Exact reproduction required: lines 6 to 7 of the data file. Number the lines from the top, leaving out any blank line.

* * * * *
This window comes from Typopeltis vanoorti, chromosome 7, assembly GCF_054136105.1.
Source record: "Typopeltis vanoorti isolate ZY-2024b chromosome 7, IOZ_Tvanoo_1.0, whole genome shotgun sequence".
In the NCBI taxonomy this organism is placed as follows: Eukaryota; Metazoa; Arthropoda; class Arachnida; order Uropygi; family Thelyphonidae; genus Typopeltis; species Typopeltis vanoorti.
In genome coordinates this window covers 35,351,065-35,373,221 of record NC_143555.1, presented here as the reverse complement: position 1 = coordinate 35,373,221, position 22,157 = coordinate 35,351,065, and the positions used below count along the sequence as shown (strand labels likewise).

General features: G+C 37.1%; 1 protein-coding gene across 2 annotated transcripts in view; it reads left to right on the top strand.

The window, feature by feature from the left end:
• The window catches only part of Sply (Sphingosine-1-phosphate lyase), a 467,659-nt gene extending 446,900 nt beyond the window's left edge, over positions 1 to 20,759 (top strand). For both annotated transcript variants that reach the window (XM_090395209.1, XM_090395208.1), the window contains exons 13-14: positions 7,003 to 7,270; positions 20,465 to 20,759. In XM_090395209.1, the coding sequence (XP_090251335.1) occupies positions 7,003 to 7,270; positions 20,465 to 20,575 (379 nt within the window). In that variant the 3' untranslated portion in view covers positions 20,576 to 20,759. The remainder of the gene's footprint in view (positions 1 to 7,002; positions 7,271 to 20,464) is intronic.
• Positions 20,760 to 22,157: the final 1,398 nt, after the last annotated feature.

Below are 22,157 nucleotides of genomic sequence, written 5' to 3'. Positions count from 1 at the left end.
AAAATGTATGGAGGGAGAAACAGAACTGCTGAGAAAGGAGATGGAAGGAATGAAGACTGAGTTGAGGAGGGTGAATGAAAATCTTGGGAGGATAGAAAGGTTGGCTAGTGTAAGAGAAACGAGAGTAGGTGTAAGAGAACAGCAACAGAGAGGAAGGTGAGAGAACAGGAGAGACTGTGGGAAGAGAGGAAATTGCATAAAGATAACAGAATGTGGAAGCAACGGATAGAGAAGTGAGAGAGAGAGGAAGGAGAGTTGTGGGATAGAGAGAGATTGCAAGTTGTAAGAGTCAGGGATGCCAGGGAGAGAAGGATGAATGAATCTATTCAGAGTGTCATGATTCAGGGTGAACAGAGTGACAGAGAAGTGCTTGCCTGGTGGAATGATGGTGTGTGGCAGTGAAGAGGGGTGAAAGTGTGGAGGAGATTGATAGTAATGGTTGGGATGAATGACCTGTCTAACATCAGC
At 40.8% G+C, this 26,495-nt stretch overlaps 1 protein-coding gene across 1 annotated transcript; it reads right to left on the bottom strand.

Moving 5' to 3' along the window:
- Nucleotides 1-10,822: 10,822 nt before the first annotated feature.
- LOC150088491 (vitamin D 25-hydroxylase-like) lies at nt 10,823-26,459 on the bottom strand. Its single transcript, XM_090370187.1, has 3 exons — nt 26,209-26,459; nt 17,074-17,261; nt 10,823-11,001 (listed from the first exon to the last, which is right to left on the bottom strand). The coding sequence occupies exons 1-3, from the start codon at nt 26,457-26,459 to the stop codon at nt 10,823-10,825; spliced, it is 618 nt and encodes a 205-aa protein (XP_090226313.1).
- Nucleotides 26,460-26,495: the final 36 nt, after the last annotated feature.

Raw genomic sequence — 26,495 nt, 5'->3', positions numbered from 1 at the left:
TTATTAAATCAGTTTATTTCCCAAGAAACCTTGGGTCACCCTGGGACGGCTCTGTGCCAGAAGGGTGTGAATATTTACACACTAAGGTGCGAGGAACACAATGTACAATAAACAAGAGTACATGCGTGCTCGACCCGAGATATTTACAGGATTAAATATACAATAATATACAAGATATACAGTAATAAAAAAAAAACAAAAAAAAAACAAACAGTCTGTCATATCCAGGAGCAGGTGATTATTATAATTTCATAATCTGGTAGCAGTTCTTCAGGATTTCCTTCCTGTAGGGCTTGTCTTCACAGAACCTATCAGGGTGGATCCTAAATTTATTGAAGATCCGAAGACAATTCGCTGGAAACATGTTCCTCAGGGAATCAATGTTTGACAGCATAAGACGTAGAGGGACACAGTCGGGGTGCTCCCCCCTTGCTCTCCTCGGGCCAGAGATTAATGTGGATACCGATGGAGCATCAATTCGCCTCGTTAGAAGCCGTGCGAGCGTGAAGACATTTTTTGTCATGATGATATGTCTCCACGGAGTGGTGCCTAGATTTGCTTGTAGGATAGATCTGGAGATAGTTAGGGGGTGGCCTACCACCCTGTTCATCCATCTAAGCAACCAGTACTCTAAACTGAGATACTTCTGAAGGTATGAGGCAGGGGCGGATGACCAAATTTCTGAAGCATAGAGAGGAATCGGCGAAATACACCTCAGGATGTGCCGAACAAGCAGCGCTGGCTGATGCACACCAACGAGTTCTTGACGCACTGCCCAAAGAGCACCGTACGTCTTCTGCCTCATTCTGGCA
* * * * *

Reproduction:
The window, feature by feature from the left end:
• The window catches only part of Sply (Sphingosine-1-phosphate lyase), a 467,659-nt gene extending 446,900 nt beyond the window's left edge, over positions 1 to 20,759 (top strand). For both annotated transcript variants that reach the window (XM_090395209.1, XM_090395208.1), the window contains exons 13-14: positions 7,003 to 7,270; positions 20,465 to 20,759. In XM_090395209.1, the coding sequence (XP_090251335.1) occupies positions 7,003 to 7,270; positions 20,465 to 20,575 (379 nt within the window). In that variant the 3' untranslated portion in view covers positions 20,576 to 20,759. The remainder of the gene's footprint in view (positions 1 to 7,002; positions 7,271 to 20,464) is intronic.